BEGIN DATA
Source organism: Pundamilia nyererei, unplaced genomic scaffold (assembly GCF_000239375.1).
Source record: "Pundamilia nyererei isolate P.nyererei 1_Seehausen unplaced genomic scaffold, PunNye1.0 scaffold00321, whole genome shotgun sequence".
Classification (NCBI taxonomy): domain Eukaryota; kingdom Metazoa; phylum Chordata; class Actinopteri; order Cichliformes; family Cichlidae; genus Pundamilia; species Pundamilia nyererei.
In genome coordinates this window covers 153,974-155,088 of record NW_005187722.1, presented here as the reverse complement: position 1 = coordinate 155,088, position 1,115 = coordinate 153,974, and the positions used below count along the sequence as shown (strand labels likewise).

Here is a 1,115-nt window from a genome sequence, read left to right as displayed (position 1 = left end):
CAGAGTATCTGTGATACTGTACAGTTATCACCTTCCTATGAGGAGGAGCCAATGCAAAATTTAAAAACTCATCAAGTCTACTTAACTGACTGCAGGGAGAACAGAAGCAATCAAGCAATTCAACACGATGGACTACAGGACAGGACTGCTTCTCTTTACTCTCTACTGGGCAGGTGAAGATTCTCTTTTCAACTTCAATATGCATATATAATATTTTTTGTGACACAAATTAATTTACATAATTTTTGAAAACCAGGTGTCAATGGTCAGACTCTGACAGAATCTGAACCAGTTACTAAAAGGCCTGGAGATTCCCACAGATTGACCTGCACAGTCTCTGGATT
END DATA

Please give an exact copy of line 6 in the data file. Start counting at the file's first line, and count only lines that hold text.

CAGAGTATCTGTGATACTGTACAGTTATCACCTTCCTATGAGGAGGAGCCAATGCAAAATTTAAAAACTCATCAAGTCTACTTAACTGACTGCAGGGAGAACAGAAGCAATCAAGCAATTCAACACGATGGACTACAGGACAGGACTGCTTCTCTTTACTCTCTACTGGGCAGGTGAAGATTCTCTTTTCAACTTCAATATGCATATATAATATTTTTTGTGACACAAATTAATTTACATAATTTTTGAAAACCAGGTGTCAATGGTCAGACTCTGACAGAATCTGAACCAGTTACTAAAAGGCCTGGAGATTCCCACAGATTGACCTGCACAGTCTCTGGATT